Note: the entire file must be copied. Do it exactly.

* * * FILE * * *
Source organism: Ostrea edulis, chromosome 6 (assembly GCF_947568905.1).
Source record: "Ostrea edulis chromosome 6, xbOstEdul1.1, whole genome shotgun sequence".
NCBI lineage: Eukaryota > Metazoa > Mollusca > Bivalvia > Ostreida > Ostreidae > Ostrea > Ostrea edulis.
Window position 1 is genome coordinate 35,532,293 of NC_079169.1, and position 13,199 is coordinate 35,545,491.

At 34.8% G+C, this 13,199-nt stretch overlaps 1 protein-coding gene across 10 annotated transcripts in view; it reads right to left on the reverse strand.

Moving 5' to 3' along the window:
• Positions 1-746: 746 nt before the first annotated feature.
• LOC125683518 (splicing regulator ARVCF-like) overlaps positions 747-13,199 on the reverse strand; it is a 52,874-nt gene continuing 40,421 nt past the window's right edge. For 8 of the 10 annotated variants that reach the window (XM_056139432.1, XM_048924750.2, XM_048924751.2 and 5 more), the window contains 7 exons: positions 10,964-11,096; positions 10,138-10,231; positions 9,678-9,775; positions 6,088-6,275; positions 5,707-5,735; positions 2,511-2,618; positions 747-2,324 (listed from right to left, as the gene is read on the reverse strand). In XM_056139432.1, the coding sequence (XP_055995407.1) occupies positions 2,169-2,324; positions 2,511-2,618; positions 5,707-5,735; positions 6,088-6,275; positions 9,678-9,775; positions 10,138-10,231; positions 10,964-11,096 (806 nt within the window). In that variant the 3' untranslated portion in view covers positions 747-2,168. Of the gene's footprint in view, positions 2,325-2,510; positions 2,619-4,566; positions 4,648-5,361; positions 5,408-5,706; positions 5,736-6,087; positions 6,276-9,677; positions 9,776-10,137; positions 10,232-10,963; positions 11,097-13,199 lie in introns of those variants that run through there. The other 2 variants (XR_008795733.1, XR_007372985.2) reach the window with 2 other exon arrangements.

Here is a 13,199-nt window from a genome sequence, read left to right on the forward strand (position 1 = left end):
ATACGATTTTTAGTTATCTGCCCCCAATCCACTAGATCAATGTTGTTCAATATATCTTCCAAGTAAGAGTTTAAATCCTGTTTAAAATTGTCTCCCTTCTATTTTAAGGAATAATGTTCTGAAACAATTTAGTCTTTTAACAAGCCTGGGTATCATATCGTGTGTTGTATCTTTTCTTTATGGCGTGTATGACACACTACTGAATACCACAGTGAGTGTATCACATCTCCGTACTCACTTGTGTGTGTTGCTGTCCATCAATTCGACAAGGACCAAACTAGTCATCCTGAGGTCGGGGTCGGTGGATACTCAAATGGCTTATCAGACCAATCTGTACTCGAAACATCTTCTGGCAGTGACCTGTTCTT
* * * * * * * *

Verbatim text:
Source organism: Ostrea edulis, chromosome 6 (assembly GCF_947568905.1).
Source record: "Ostrea edulis chromosome 6, xbOstEdul1.1, whole genome shotgun sequence".
NCBI lineage: Eukaryota > Metazoa > Mollusca > Bivalvia > Ostreida > Ostreidae > Ostrea > Ostrea edulis.
Window position 1 is genome coordinate 35,532,293 of NC_079169.1, and position 13,199 is coordinate 35,545,491.

At 34.8% G+C, this 13,199-nt stretch overlaps 1 protein-coding gene across 10 annotated transcripts in view; it reads right to left on the reverse strand.

Moving 5' to 3' along the window:
• Positions 1-746: 746 nt before the first annotated feature.
• LOC125683518 (splicing regulator ARVCF-like) overlaps positions 747-13,199 on the reverse strand; it is a 52,874-nt gene continuing 40,421 nt past the window's right edge. For 8 of the 10 annotated variants that reach the window (XM_056139432.1, XM_048924750.2, XM_048924751.2 and 5 more), the window contains 7 exons: positions 10,964-11,096; positions 10,138-10,231; positions 9,678-9,775; positions 6,088-6,275; positions 5,707-5,735; positions 2,511-2,618; positions 747-2,324 (listed from right to left, as the gene is read on the reverse strand). In XM_056139432.1, the coding sequence (XP_055995407.1) occupies positions 2,169-2,324; positions 2,511-2,618; positions 5,707-5,735; positions 6,088-6,275; positions 9,678-9,775; positions 10,138-10,231; positions 10,964-11,096 (806 nt within the window). In that variant the 3' untranslated portion in view covers positions 747-2,168. Of the gene's footprint in view, positions 2,325-2,510; positions 2,619-4,566; positions 4,648-5,361; positions 5,408-5,706; positions 5,736-6,087; positions 6,276-9,677; positions 9,776-10,137; positions 10,232-10,963; positions 11,097-13,199 lie in introns of those variants that run through there. The other 2 variants (XR_008795733.1, XR_007372985.2) reach the window with 2 other exon arrangements.

Here is a 13,199-nt window from a genome sequence, read left to right on the forward strand (position 1 = left end):
ATACGATTTTTAGTTATCTGCCCCCAATCCACTAGATCAATGTTGTTCAATATATCTTCCAAGTAAGAGTTTAAATCCTGTTTAAAATTGTCTCCCTTCTATTTTAAGGAATAATGTTCTGAAACAATTTAGTCTTTTAACAAGCCTGGGTATCATATCGTGTGTTGTATCTTTTCTTTATGGCGTGTATGACACACTACTGAATACCACAGTGAGTGTATCACATCTCCGTACTCACTTGTGTGTGTTGCTGTCCATCAATTCGACAAGGACCAAACTAGTCATCCTGAGGTCGGGGTCGGTGGATACTCAAATGGCTTATCAGACCAATCTGTACTCGAAACATCTTCTGGCAGTGACCTGTTCTT